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Oklahoma WWII veteran celebrates centennial birthday

By JEFF ELKINS | The Norman Transcript | Published: January 31, 2021

NORMAN, Okla. (Tribune News Service) — Over the last week, John Cole Jr. has received well over 100 cards from family, friends, former service members, local politicians and even Oklahoma Sooners football coach Lincoln Riley, all wishing him a happy centennial birthday.

The retired Air Force lieutenant colonel sat outside Saturday as Oklahomans rode by his house in a drive-by parade as part of the celebration his birthday.

Through church at First Baptist Church Norman, his time in the military, his early years in Arkansas and his time at the University of Oklahoma, Cole has built many relationships in his 100 years of life.

If asked about the kind of person Cole is, some of his loved ones would likely mention his sense of humor.

"He's just a funny guy who has a lot of good stories," said Mike Wilson, Cole's stepbrother. "He is also a person of high integrity, and you can tell he's very military and does it right, by the numbers and on time, 'sir' type of guy, but is also an extremely kind and gracious person."

After graduating high school in his hometown of Mulberry, Ark., in the early '40s, Cole moved to Wichita, Kansas to work for Boeing, with the intention of helping to pay for his sister's college.

At Boeing, Cole said he helped the company build B-17 bombers.

"Because he was helping the war effort, he did not have to join the armed services, but he felt it was his duty to enlist in the Air Force [then Army Air Corps]," Cole's wife, Barbara, said.

In the Air Force, Cole ended up flying the same planes he helped build, completing 29 missions before WWII ended.

On his first flight, Barbara Cole said his plane was hit by a German bullet which should have exploded, "blowing it to smithereens."

"The bullet went through the plane and exploded beyond the bomber," she said. "John immediately thanked God for protecting them."

On another of his missions, Cole was struck by a piece of an exploding anti-aircraft shell, which lodged under his skin on his lower back. In a separate mission, he was hit in the helmet with a piece of flak.

While stationed in England, Cole flew 29 missions over Germany. He was about to take off for his 30th mission when Germany surrendered.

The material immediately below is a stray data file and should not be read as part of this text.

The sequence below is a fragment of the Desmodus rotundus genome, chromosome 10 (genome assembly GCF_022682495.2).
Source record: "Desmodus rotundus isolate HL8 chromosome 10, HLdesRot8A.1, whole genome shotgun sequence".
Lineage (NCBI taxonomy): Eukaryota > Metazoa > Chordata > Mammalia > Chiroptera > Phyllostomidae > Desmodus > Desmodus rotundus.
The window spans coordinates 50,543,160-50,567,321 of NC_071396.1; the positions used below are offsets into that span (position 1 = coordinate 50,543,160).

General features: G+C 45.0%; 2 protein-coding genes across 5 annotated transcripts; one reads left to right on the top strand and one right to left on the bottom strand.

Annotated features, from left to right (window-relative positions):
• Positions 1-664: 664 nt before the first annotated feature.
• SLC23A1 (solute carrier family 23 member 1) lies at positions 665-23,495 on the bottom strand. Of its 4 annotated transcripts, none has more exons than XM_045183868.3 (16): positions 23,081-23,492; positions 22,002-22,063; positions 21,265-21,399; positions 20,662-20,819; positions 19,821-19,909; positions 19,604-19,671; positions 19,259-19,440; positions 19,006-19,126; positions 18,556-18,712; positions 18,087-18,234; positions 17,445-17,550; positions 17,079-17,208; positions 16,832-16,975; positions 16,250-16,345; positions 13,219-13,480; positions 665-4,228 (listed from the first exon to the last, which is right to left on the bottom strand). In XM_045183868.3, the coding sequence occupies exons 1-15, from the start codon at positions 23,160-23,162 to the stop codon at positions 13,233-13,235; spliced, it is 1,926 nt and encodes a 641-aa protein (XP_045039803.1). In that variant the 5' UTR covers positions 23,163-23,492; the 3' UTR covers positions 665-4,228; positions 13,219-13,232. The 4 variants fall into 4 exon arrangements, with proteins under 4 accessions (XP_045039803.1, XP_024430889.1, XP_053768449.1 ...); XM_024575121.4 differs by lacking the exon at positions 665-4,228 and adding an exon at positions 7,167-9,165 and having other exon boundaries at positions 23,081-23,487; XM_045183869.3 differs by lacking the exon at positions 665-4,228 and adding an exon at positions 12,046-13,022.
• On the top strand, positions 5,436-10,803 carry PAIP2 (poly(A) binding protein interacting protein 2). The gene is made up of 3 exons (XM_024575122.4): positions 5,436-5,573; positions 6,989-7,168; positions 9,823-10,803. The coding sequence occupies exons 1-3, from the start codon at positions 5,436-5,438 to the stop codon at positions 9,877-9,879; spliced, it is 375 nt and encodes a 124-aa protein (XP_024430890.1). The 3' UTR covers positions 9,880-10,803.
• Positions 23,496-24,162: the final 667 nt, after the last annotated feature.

"I guess they had enough of John and his crew," Barbara Cole said.

In addition to WWII, Cole served during the Korean Conflict and the Vietnam War, serving for 33 years before retiring to Norman in 1975.

He attended the University of Oklahoma, where he obtained a bachelor and master's degree in accounting, setting up a career in the field.

"I got recalled to active duty after college and spent my last 25 years of service being assigned wherever the Air Force needed a finance comptroller," Cole said. "After they took my [ability to fly], I told them to go to hell and retired."

Cole said he has kept life interesting by staying true to his curious nature.

"I have always been inquisitive, and that's what keeps me going," he said. "I have looked problems right in the face to try and do what is right and that's how I raised my four boys. You stick your nose in your boys' business if you see them going bad. I guess I've been a nosy bastard and I got acquainted with a lot of people that way."

Tom Harrison, senior pastor at Asbury United Methodist Church in Tulsa, believes becoming a man with many relationships is one of the goals of life, and expressed this sentiment in his birthday letter to Cole.

"The best way to be wealthy is to have relationships that are rich in content," Harrison said in the letter. "From what I've heard about you, you could be the world's richest man. Wisdom without relationships isn't helpful. Relationships without wisdom leads to trouble. Thank you for a life well lived."

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